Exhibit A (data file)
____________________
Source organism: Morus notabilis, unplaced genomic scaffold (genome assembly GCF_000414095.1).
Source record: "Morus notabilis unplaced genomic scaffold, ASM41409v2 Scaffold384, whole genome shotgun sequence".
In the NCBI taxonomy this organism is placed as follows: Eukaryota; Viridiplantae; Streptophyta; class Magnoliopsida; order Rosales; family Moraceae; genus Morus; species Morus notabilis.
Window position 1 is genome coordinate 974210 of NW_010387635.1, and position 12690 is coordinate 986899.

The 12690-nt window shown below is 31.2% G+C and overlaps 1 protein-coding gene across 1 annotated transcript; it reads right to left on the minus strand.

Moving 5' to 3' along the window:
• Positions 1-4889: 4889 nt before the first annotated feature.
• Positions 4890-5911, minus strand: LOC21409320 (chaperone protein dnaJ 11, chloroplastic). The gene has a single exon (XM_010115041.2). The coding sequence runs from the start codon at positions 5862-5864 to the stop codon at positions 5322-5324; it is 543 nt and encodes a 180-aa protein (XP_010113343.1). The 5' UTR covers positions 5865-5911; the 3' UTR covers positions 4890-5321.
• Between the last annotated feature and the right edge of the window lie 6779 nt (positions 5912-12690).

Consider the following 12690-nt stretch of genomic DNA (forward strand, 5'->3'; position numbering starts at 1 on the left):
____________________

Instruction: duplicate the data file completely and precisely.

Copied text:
Source organism: Morus notabilis, unplaced genomic scaffold (genome assembly GCF_000414095.1).
Source record: "Morus notabilis unplaced genomic scaffold, ASM41409v2 Scaffold384, whole genome shotgun sequence".
In the NCBI taxonomy this organism is placed as follows: Eukaryota; Viridiplantae; Streptophyta; class Magnoliopsida; order Rosales; family Moraceae; genus Morus; species Morus notabilis.
Window position 1 is genome coordinate 974210 of NW_010387635.1, and position 12690 is coordinate 986899.

The 12690-nt window shown below is 31.2% G+C and overlaps 1 protein-coding gene across 1 annotated transcript; it reads right to left on the minus strand.

Moving 5' to 3' along the window:
• Positions 1-4889: 4889 nt before the first annotated feature.
• Positions 4890-5911, minus strand: LOC21409320 (chaperone protein dnaJ 11, chloroplastic). The gene has a single exon (XM_010115041.2). The coding sequence runs from the start codon at positions 5862-5864 to the stop codon at positions 5322-5324; it is 543 nt and encodes a 180-aa protein (XP_010113343.1). The 5' UTR covers positions 5865-5911; the 3' UTR covers positions 4890-5321.
• Between the last annotated feature and the right edge of the window lie 6779 nt (positions 5912-12690).

Consider the following 12690-nt stretch of genomic DNA (forward strand, 5'->3'; position numbering starts at 1 on the left):